A North Carolina judge denied on Friday the constitutional amendment of the state requiring an election ID, citing the prevailing gerrymandering in the general assembly of the state. Wake County Supreme Court Judge, G. Bryan Collins, wrote in a Friday afternoon judgment that the North Carolina General Assembly is so upset that its members do […]

23 Feb 19
harbor financial services reviews

By JEFF SOMMER and KEITH COLLINS Many people may receive smaller refunds this year than they have in the past, even though their tax burden was reduced. Here’s why. Published: February 21, 2019 at 07:00PM from NYT Your Money https://ift.tt/2U364sr via IFTTT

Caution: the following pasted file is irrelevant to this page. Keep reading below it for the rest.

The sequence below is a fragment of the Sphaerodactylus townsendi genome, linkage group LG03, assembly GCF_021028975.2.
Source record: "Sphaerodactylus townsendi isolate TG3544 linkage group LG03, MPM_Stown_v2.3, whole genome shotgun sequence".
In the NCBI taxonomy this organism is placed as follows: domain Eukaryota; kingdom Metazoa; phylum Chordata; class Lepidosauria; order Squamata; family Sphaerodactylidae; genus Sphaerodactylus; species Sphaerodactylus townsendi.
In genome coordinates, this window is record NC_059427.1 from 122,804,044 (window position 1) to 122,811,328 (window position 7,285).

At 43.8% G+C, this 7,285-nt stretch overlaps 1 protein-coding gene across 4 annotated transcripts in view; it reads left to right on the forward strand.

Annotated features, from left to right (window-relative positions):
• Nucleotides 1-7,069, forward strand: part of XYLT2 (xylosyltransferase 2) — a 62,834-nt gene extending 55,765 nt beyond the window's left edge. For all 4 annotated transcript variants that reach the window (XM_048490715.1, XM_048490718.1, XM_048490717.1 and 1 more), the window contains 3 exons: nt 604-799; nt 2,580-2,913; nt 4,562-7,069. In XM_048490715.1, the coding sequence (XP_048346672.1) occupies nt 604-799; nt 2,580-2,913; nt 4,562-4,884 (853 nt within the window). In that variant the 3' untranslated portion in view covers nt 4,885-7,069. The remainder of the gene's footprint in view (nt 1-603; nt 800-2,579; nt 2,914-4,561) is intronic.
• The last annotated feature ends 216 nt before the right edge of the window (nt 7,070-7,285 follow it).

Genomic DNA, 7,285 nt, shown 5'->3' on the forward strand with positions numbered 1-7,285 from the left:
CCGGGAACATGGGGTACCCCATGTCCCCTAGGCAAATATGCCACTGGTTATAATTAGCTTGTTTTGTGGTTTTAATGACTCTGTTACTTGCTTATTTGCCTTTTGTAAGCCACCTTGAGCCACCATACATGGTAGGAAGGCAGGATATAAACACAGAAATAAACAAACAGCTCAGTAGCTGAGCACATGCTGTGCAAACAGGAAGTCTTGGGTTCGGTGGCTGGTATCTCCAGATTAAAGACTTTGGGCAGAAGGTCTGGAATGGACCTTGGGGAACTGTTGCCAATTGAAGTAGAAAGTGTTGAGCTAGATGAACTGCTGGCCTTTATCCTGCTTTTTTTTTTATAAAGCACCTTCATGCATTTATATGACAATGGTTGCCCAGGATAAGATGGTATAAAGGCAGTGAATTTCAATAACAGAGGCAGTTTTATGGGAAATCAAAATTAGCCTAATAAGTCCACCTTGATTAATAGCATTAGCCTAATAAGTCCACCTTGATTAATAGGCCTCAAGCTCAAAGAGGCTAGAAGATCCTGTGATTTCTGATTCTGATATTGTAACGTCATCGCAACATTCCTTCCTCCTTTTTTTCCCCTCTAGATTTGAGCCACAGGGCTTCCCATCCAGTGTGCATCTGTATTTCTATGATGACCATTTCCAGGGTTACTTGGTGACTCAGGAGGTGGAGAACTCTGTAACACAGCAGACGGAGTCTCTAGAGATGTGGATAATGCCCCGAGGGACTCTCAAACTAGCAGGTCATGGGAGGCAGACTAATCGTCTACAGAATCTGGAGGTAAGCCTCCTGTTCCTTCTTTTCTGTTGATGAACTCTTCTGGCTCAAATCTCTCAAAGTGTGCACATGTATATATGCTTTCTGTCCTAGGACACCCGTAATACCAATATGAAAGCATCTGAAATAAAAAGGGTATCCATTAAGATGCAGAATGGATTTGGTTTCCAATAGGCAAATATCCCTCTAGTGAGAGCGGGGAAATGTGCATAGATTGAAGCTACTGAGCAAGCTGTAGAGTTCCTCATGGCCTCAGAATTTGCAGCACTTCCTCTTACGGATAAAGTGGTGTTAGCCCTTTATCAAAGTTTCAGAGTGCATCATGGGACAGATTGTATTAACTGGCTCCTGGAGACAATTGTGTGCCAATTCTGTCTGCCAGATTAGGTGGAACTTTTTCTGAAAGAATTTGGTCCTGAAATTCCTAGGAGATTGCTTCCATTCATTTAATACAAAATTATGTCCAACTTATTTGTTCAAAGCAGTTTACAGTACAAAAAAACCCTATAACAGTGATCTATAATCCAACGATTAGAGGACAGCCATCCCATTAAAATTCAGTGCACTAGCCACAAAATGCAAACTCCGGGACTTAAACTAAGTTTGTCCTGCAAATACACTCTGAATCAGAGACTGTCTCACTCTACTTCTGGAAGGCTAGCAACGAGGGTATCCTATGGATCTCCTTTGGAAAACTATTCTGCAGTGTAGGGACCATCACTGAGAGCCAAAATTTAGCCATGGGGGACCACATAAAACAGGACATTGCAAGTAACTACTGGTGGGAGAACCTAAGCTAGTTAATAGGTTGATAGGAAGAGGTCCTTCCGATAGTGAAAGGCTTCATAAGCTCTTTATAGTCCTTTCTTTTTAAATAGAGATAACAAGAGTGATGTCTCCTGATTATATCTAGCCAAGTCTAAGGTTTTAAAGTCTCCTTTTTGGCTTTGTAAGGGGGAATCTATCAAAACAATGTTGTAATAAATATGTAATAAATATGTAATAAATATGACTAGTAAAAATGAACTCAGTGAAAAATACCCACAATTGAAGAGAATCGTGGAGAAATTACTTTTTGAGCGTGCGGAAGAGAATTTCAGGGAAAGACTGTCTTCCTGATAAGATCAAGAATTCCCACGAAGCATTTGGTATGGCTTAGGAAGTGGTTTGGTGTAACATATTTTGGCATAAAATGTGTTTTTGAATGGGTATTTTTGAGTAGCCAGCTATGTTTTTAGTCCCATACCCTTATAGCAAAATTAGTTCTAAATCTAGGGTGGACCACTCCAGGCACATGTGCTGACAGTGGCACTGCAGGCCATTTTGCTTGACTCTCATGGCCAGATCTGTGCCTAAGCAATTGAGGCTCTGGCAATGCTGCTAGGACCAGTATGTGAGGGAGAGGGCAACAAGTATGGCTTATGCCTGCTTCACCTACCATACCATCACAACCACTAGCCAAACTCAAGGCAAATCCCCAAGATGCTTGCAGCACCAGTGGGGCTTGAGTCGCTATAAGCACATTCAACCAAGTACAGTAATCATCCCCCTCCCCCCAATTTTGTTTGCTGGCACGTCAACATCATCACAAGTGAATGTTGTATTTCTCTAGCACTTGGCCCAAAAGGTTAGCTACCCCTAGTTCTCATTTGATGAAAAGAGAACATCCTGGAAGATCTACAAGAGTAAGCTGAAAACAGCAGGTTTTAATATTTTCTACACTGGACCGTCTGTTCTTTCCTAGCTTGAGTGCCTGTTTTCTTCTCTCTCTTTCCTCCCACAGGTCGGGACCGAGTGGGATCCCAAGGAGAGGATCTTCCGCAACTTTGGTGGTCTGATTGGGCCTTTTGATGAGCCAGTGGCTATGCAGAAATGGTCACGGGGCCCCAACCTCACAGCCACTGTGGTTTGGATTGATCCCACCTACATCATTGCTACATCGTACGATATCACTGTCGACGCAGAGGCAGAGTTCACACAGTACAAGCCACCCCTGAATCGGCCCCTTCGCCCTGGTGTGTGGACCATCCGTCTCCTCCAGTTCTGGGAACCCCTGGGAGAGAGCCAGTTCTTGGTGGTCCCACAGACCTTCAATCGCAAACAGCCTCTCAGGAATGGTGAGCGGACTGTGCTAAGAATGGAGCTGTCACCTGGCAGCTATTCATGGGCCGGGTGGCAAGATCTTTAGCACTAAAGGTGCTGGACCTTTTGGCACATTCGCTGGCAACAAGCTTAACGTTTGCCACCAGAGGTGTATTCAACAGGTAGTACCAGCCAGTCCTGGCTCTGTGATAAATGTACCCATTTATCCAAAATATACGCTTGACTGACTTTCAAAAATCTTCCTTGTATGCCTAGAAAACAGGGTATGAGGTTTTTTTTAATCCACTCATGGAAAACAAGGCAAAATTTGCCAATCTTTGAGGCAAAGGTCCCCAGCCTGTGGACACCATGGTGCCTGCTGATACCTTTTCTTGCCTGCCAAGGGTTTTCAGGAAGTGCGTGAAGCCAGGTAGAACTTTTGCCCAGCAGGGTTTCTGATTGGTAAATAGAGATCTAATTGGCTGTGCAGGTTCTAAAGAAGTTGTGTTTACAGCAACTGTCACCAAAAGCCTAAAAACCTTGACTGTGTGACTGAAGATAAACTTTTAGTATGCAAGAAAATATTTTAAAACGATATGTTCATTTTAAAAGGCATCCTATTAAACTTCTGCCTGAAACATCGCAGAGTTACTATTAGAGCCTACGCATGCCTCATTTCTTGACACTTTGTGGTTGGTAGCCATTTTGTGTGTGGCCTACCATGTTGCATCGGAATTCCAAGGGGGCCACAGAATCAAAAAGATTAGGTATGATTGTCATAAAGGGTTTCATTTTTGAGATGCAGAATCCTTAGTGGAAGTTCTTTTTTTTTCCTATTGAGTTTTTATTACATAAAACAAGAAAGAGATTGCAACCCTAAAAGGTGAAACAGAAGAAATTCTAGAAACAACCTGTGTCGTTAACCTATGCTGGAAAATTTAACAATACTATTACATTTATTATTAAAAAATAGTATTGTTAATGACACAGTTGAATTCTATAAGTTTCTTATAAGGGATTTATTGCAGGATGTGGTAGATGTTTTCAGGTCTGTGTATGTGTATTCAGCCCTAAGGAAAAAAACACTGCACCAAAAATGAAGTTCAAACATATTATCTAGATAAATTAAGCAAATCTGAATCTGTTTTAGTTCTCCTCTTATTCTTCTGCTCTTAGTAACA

23 Feb 19
chrisnovingerblog

By JEFF SOMMER and KEITH COLLINS Many people may receive smaller refunds this year than they have in the past, even though their tax burden was reduced. Here’s why. Published: February 21, 2019 at 07:00PM from NYT Your Money https://ift.tt/2U364sr via IFTTT

23 Feb 19
Timothy D. Armour

By JEFF SOMMER and KEITH COLLINS Many people may receive smaller refunds this year than they have in the past, even though their tax burden was reduced. Here’s why. Published: February 21, 2019 at 06:00PM

23 Feb 19
The Mercury News